Raising taxes? It's possible in Perry County - WSIL-TV 3 Southern Illinois

Raising taxes? It's possible in Perry County

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DU QUOIN, Ill. -- Perry County could soon see a half-cent tax increase called the "Public Safety Tax." The money would go towards upkeep of the jail, but many in Du Quoin are concerned it will hurt business.

"This can't happen. We just can't absorb any more taxes in Perry County," said Joan Toler, business owner. 

Toler runs a small hardware store in downtown Du Quoin. The city already has a higher sales tax than surrounding communities, and Toler says raising them again would be a nightmare. 

"It's just too hard to compete as it is in order to make a living out of a small business, and then, people get mad about our tax rate and go to other towns," said Toler. 

The proposed half-cent Public Safety tax would go towards jail repairs and technology upgrades. But Toler says she needs a new roof, too, and this tax would make it impossible to afford.

Mayor Guy Alongi says it's estimated the Public Safety Tax would generate around $689,000 for the county. Of that, $503,000 would come from Du Quoin. 

"We are 27 percent of the population base, but we collect about 72 to 74 percent of the total revenues for sales tax in the county," said Alongi.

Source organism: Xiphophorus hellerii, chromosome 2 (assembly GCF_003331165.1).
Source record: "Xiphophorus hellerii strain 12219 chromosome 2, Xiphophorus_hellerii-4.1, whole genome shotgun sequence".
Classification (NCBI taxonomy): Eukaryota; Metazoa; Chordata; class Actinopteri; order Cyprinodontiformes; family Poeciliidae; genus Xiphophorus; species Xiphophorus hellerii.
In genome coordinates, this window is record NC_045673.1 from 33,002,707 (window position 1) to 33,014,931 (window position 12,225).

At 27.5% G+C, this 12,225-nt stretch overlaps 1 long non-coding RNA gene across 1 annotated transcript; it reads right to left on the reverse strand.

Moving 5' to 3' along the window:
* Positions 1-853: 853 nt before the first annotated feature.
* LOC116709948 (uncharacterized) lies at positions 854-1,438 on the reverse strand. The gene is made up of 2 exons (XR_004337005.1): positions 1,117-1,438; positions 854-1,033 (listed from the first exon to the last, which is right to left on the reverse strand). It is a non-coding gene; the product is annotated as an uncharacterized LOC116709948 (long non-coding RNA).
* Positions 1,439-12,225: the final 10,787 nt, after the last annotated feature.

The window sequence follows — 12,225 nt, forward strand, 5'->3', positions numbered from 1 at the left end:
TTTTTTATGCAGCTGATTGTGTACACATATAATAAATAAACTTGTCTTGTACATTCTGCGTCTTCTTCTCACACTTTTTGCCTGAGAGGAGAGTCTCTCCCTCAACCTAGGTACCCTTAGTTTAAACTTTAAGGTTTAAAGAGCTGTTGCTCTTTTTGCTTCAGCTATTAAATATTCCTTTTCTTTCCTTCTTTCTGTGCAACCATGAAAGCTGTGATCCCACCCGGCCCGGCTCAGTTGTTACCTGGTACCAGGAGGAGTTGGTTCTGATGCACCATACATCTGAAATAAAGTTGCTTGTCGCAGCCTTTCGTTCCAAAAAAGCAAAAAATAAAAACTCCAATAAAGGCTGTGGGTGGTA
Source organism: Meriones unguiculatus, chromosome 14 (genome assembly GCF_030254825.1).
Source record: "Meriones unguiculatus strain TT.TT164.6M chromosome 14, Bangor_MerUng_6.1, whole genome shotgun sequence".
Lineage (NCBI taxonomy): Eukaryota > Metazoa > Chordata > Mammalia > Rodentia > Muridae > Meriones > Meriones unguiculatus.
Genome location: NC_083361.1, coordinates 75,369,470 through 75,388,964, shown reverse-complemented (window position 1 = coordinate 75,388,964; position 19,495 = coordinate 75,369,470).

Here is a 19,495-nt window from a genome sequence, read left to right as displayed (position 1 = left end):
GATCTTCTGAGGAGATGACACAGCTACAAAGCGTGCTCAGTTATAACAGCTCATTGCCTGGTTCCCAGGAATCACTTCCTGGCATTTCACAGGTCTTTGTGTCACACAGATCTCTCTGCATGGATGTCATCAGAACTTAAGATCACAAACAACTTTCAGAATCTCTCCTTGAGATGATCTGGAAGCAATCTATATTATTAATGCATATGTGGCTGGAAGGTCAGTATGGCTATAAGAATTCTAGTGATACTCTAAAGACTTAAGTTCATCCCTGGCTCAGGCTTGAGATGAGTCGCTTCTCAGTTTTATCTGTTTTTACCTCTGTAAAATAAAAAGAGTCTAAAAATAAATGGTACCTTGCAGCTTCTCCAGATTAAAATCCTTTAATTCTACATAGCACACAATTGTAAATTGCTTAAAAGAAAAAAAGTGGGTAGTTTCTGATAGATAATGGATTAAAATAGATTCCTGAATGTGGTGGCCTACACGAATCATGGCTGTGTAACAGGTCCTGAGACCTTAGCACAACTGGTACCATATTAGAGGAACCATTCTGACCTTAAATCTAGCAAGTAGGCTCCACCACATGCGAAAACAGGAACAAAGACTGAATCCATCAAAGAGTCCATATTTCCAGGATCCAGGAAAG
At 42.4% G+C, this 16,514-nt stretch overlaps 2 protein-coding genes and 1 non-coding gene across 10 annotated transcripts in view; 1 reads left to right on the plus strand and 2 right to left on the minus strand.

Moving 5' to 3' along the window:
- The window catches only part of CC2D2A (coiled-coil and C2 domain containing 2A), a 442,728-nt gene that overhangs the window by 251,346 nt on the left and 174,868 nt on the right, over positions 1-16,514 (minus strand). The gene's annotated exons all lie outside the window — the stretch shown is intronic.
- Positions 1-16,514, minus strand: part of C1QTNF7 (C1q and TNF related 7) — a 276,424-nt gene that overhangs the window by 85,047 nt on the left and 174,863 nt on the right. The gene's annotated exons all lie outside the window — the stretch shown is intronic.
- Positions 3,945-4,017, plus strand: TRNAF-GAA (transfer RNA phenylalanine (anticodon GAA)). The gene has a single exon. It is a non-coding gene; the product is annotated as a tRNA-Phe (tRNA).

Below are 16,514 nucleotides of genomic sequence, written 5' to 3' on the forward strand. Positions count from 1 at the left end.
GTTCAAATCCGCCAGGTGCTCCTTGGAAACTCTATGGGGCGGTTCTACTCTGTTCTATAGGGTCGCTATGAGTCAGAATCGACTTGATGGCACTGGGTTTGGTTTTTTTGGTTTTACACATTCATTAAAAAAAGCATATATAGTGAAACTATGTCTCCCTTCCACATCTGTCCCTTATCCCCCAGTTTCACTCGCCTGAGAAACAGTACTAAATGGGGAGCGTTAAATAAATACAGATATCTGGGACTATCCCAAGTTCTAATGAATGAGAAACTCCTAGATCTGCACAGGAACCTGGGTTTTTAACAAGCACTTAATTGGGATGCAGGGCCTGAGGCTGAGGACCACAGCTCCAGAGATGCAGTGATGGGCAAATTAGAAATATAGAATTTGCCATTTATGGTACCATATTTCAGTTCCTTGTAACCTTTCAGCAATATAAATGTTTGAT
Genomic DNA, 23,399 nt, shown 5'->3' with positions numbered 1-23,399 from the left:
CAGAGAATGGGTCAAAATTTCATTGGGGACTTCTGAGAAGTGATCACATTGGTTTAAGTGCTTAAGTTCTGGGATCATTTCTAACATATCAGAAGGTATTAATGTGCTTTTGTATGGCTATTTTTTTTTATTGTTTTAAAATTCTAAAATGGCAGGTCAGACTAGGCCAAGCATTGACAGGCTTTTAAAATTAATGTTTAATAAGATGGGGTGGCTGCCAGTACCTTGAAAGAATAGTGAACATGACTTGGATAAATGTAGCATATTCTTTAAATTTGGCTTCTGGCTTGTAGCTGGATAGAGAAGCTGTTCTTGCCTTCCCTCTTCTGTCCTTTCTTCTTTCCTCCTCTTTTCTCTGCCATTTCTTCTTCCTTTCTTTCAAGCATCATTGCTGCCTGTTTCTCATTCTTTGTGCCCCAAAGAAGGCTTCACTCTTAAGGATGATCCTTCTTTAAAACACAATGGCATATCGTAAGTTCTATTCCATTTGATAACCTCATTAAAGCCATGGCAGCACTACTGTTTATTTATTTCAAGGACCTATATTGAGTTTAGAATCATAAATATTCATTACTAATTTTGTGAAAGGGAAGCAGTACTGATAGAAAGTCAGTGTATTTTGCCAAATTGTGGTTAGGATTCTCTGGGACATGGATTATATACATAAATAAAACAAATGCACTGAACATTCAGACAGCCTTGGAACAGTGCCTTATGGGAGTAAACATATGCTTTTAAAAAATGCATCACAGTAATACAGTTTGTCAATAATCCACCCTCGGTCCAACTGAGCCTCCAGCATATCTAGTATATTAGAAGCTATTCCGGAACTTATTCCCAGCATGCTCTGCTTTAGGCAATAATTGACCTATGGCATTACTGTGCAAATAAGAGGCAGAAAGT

Shoppers downtown would see taxes increase from 9.25 percent to 9.75 percent. In the business district, where General Cable and Wal-Mart are located, taxes would go from 9.75 percent to 10.25 percent. 

"That tax is going to be equal to what people pay in the city of Chicago, that puts us over the edge," said Alongi. 

Alongi and Toler agree instead of hurting businesses in Du Quoin, the county should take out a loan rather than raising taxes. 

"This is a bad tax that comes at a bad time and I think the county needs to pony up and get their act together with their finances," said Alongi. 

"Another sales tax is just too much for Du Quoin," said Toler. 

Perry County residents will head to the polls on April 2. Toler says before making a decision, think of small businesses like hers.

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